Istockphoto pulled in 10 downloads ($15.98) and an additional $1.12 from 4 PP sales. My portfolio there continues to grow and I have now passed the 600 mark with, in the main, editorial images. I expect to reach my next payout in December - a far cry from the pre editorial days when sales were few.
Dreamstime did well with 18 downloads ($12.38) but a high number of sub sales pulled the earning down.
123rf managed 11 downloads ($6.17) again with a high proportion of sub sales. I will have to review 123 in January when (if?) they introduce their new commission rates/cuts. Being primarily editorial my images are not the ones that get massive sales and, consequently, I expect to drop to the minimum rate of 30% and only $0.22 for subs. Compared to the $0.33 I get for sub sales at SS that is very poor. Though not a big seller there, my portfolio currently fills editorial gaps in their library (Margaret Thatcher etc). We'll see.
Yaymicro sold an archive shot of Body Shop founder Anita Roddick paying a healthy 3.75 euros with an additional 2.48 euros coming from their Third Party programme.
Bigstock managed 4 downloads ($2.50) - a dissapointing result from them. On the plus side their wonky Bridge connector from SS got fixed and all images are now moved over.
Fotolia saw 4 sub sales netting 1 credit in commission. Best selling there seem to be my Greek island images though that is more a result of what I have uploaded and had accepted than any great industry insight.
Nothing from the rest in November. Veer continues to sit at $93 dollars in commission with no sign of even a sub sale to push me to payout level. Their upload has now been broken (for me) for two months -just "not processed/unknown error" messages after uploading. I emailed support but never got a reply.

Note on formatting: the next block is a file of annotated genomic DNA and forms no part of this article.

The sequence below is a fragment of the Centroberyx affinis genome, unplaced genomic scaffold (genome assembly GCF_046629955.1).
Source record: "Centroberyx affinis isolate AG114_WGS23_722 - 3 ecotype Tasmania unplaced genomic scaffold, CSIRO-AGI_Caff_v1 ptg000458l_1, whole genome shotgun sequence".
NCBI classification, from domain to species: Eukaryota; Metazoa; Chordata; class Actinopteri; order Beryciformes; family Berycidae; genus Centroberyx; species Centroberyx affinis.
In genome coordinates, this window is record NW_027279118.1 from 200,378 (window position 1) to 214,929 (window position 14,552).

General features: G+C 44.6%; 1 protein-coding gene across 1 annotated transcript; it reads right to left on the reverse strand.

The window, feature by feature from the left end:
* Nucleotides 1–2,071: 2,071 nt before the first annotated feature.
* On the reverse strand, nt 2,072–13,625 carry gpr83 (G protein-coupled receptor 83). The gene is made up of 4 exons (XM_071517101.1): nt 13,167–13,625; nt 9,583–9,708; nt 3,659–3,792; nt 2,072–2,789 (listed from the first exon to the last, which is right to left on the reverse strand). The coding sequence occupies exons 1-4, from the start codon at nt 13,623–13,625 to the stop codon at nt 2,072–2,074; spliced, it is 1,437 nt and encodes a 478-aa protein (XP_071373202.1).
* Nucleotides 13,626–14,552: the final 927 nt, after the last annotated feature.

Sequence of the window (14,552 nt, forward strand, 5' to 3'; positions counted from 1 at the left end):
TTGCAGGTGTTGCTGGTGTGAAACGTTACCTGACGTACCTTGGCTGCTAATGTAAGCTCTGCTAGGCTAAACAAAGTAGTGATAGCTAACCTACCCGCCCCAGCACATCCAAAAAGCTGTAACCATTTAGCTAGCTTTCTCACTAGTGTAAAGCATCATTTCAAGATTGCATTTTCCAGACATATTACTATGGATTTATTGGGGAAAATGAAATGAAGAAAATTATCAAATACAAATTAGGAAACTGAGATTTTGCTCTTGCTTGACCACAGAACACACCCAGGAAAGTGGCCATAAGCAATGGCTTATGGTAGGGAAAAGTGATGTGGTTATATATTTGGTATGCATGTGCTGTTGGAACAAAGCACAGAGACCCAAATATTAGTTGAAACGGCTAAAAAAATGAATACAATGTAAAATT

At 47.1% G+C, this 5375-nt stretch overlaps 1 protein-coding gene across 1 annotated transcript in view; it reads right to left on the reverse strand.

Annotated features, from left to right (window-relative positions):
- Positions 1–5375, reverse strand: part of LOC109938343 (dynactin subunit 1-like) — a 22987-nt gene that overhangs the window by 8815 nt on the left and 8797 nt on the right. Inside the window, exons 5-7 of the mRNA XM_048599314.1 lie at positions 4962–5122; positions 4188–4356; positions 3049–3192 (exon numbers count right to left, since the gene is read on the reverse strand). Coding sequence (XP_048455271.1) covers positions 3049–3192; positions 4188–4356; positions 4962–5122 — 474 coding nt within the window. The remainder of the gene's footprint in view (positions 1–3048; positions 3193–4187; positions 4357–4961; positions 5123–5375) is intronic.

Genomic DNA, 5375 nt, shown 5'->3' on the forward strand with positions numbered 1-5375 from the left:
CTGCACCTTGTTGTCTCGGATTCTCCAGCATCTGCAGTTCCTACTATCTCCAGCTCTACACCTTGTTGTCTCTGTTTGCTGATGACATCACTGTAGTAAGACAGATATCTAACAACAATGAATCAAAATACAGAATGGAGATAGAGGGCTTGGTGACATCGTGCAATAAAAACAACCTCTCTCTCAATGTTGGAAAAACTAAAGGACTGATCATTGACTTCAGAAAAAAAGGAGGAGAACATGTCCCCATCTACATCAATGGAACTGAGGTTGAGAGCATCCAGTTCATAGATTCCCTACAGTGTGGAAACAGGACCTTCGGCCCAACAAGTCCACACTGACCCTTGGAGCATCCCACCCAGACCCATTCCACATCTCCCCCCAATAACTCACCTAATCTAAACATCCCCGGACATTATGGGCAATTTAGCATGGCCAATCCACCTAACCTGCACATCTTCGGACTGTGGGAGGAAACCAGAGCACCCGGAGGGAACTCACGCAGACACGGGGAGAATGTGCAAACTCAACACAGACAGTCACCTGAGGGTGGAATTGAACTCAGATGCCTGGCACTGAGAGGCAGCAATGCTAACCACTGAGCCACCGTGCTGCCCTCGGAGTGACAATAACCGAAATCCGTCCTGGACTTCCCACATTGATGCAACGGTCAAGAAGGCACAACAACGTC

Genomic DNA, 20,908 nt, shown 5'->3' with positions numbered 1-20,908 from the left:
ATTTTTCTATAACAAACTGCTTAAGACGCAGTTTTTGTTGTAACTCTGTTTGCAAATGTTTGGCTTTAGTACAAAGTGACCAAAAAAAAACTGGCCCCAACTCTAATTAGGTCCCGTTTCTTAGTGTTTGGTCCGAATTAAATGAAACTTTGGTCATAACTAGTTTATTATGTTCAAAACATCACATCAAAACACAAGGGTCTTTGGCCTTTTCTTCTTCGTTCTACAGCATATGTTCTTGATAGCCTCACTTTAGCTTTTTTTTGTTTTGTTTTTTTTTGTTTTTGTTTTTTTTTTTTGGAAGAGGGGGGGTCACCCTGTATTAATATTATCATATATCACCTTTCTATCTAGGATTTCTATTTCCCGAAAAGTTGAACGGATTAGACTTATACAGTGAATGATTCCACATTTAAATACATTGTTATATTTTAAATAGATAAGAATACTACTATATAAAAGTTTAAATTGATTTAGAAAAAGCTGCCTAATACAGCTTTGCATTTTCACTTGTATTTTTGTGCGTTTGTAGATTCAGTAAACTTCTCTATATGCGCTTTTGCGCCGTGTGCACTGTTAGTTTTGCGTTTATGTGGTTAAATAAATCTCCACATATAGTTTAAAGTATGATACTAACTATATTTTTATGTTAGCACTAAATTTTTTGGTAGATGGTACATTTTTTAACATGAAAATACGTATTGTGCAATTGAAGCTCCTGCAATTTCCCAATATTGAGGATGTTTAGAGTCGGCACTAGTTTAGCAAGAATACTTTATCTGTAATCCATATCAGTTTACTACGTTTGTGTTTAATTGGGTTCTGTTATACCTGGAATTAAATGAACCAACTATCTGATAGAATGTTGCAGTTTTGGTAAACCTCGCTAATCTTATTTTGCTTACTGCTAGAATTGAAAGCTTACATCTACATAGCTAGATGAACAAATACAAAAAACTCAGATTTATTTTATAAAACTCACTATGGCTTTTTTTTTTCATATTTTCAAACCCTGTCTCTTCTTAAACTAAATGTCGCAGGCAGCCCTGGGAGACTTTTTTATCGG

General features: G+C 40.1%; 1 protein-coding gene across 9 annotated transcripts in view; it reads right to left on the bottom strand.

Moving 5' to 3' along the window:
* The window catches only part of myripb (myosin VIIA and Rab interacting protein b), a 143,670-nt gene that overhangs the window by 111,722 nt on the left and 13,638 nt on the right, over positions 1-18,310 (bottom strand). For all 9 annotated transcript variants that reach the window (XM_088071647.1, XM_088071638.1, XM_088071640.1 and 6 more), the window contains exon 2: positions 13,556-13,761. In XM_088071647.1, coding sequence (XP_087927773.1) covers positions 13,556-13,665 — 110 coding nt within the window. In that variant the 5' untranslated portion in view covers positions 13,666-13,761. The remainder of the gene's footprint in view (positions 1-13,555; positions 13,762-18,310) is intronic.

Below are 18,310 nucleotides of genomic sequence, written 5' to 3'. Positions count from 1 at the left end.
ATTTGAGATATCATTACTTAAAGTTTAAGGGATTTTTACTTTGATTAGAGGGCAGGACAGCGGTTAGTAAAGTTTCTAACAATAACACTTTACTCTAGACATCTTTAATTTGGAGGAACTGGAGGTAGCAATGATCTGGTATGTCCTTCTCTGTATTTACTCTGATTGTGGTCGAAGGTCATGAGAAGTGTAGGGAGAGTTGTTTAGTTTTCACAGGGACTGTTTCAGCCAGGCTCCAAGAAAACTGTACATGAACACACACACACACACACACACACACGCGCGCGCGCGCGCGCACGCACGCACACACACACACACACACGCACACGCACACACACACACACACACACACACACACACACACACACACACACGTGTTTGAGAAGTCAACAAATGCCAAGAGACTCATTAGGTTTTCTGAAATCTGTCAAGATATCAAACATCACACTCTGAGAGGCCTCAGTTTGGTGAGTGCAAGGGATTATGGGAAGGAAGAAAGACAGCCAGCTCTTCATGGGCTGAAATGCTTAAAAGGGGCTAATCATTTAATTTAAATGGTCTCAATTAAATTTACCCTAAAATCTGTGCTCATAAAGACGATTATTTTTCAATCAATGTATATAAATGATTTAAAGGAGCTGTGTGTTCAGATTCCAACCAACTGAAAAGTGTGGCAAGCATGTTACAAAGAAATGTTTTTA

Picturenation, sadly, reached the anniversary of my last sale there on November 30. Over 2k images, loads of views, nice friendly team -but nobody buying my images. I emailed them as well and, as ever, got a prompt reply from founder Jane Louise Green. Without breaking any confidences here suffice to say that sales there (overall) are fine -it's my portfolio that isn't selling. One theory we both explored is that buyers spot my images on PN and then look for them at cheaper prices on the micro sites. That's certainly a possibility. Either way uploading is quick and simple so I'm keeping on submitting there.
Uploading in November was down due to time constraints but one archive image that I added was from the 1991 Poll Tax Riots in London (pictured) That brought back some memories. Regards, David.
Edit: The Download Fairy appears to have paid a visit. Just days after writing about no sales on Picturenation I had two sales within hours. A 1989 image of British politician Sir Geoffrey Howe got first a Web Res sale (£0.40) then a High Res sale paying a pleasing £6 in commission. I'm assuming it was the same buyer. More of those please!
Saturday, 1 December 2012
When I joined Shutterstock back in June 2009 I already knew their reputation for selling good volumes of photographs but the sheer scale of those sales has exceeded my expectations. With a portfolio now of just over 1500 images my monthly sales are coming close to payout each month (and reaching it if I have an Enhanced Download) making it by far my most successful agent -both in volume and cash terms.
Critics of the Microstock model frequently point to the starting commission at Shutterstock ($0.25) as an example of how worthless the business is. The reality is that Shutterstock demonstrates very nicely the low price/high volume basis of the industry. And, of course, it is not all about those subscription sales - On Demand, Single sales and Enhanced Downloads all help to push up the income.
I'm looking forward to growing my portfolio and sales at Shutterstock throughout 2013. Regards, David.